Mark Shenton: The Landor Theatre closure reminds us that London’s vibrant fringe is as precarious as ever

The Landor Pub in Clapham, South London The Landor Pub in Clapham, South London
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This week, Southwark’s absolutely invaluable Union Theatre shuts after a final matinee on Sunday June 26, after a run of more than 18 years. In 2013 it won The Stage Award for fringe theatre of the year, it has regularly been nominated for the Empty Space Peter Brook Award and it has had productions nominated for the Off West End Theatre Awards.

Those of us who are regulars at the theatre – and I’m an almost daily visitor to its outdoor cafe, as my office is right around the corner – value it as not just as a theatre but as the centre of a local community. I know many of the other cafe regulars, and even found my Pilates teacher among them.

Fortunately, this particular story has a happy ending: no sooner does it close than it moves beneath a newly refurbished railway arch right across the street. And no, I’m not going to miss the ancient loos – among the most appalling of any theatre in London. But I may miss the dank, damp atmosphere that permeates the place, even as I try not to think about the spores emanating from the walls.

Still, new beginnings are hopefully going to bring not just better loos but also a guaranteed future for the precarious theatre that was established in this part of town nearly 20 years ago. That was long before the Tate Modern and the current rush of gentrification that has led to a luxury flat development going up across the street and a Gordon Ramsay restaurant on the next corner.

But even as we celebrate this rebirth, I’m saddened to hear of the sudden loss of another fringe gem: the Landor Theatre, above the Clapham pub of the same name, after a run of more than 21 years.

Like the Union, it has forged a particular reputation for impressive studio musical revivals and new shows, and I’ve seen some great things there over the years (and some, it has to be admitted, not so great). The fringe is not particularly receptive to musical theatre – musicals tend to feature larger casts, so profit shares can’t return much (if anything) to their participants, given the low number of seats available to sell (assuming you can even fill them). So there are only a handful of theatres that regularly try to put them on.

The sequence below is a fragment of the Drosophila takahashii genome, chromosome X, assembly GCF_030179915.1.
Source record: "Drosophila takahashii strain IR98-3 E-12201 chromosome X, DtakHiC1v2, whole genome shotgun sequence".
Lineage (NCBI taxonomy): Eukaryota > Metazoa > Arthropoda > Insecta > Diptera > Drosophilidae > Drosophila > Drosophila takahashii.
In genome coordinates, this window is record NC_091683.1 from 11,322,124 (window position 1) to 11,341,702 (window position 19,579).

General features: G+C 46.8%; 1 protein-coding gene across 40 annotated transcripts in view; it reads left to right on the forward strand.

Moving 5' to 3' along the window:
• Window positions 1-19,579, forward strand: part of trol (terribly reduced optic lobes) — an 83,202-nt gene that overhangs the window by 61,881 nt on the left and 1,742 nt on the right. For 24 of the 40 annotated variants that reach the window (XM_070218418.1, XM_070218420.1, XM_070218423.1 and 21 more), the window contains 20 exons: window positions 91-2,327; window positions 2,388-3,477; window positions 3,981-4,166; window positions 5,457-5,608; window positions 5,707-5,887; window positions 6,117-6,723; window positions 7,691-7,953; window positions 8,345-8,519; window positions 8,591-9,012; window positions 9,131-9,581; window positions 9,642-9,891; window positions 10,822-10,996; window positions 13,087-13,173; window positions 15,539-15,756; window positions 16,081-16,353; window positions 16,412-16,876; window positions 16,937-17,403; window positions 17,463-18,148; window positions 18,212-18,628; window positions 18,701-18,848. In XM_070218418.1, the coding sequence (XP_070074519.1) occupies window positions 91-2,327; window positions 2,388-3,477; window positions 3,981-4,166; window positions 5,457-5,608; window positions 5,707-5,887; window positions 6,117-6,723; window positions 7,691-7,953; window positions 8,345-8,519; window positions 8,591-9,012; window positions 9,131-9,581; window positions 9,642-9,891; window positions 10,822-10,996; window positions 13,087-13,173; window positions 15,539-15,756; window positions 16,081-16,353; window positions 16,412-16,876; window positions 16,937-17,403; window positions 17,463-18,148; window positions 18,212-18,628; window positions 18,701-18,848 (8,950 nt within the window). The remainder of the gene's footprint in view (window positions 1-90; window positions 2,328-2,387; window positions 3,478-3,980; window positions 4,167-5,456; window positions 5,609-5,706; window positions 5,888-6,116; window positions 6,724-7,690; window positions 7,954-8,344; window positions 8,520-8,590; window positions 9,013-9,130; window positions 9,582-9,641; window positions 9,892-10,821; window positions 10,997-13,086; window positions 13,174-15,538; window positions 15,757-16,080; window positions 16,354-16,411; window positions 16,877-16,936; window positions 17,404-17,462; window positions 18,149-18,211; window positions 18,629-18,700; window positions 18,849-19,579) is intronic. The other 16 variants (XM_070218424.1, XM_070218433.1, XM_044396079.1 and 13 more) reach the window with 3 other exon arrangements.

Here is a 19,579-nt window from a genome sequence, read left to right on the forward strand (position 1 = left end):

The Landor was one of them – and did some mad things, like squeezing Sondheim’s Follies into its tiny space. But it also did a magnificently imaginative version of Ragtime here that my husband still ranks as one of the most thrillingly designed shows he’s ever seen. It also offered the London premiere of A Class Act, and did well by Howard Goodall’s The Hired Man and A Winter’s Tale.

I hope that Robert McWhir, the Landor’s artistic director, can find another London home to continue his great work. Another London company that regularly produces musicals – London Theatre Workshop – is about to move from a pub in Fulham to Leadenhall Market in the City of London. Its founder and artistic director Ray Rackham is also seeing a show he developed, Through the Mill, go on to have a second life at Southwark Playhouse next month. I’m looking forward to having this company closer to home (for me, anyway).

Perhaps I’m being selfish. The great thing about the fringe is precisely its geographical diversity. After all, if it wasn’t for Ye Olde Rose and Crown, I’d never have had a reason to go to Walthamstow. And thanks to an artistic director who is particularly passionate about Howard Goodall, I’ve been many times.